Report explores practices of online misinformation about climate change ahead of COP27

A report by the Climate Action Against Disinformation coalition reveals widespread online misinformation preceding COP27. Fossil fuel-linked groups spent $4 million on Meta ads spreading false climate information. The report highlights a rise in climate denial content, urging action from governments, tech companies, and international bodies to combat disinformation effectively.

A new report issued by the Climate Action Against Disinformation (CAAD) coalition argues that ‘rampant disinformation’ was present online prior to and during the COP27 climate summit held in 2022.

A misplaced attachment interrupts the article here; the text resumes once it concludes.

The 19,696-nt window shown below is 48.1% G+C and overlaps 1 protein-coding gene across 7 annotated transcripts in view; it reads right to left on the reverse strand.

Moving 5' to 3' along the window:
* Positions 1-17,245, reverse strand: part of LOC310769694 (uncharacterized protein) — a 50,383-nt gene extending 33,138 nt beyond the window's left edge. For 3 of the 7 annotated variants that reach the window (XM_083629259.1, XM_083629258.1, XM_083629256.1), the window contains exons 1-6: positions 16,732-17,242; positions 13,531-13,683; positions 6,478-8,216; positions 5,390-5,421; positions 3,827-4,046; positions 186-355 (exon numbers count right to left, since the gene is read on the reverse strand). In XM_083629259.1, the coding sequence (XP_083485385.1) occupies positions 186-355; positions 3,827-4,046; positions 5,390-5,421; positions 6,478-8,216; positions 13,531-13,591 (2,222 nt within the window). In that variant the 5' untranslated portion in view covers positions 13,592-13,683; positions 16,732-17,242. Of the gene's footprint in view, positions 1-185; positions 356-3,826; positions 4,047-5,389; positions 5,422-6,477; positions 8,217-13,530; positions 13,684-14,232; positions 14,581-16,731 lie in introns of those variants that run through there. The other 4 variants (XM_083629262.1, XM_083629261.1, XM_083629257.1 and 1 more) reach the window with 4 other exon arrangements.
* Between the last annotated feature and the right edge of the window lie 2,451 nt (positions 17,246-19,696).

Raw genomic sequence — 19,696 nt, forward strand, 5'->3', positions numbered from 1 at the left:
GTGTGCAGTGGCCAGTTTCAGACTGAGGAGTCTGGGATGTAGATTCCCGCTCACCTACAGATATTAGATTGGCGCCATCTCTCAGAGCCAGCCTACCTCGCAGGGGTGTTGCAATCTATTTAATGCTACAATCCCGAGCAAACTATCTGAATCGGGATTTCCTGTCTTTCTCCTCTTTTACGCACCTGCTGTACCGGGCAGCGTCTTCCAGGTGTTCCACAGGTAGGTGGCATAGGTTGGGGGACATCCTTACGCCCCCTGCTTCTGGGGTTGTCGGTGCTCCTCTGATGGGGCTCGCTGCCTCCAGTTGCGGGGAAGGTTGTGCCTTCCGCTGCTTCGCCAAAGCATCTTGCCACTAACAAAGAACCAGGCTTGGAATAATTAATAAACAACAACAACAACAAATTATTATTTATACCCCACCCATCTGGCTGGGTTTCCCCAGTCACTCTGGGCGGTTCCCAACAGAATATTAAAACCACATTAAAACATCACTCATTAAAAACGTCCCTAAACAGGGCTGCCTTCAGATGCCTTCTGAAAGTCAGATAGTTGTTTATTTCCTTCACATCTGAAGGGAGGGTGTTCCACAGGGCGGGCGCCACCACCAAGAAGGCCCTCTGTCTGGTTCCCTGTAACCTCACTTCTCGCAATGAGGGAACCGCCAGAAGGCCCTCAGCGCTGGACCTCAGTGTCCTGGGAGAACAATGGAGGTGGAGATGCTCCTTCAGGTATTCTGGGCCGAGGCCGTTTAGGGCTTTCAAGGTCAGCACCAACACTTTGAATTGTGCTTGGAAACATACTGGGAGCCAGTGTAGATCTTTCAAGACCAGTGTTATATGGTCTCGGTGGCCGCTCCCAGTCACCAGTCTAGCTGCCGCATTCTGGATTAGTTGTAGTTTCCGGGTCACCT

According to the report, several entities linked with the fossil fuel sector spent approximately US$4 million for paid advertisements on Meta ‘to spread false, misleading claims on climate crisis, net-zero targets and [the] necessity of fossil fuels’ prior to and during COP27. Researchers have also detected a ‘surprising increase’ in content related to climate denial, including a spike on Twitter for the hashtag #ClimateScam since July 2022.

CAAD called on governments, intergovernmental entities, and big tech companies to ‘acknowledge the climate disinformation threat and take immediate steps to improve transparency and data access to quantify disinformation trends, to stop misleading fossil fuel advocacy in paid ad content, enforce policies against repeat offenders spreading disinformation on platforms, and to adopt a standardized and comprehensive definition of climate disinformation’.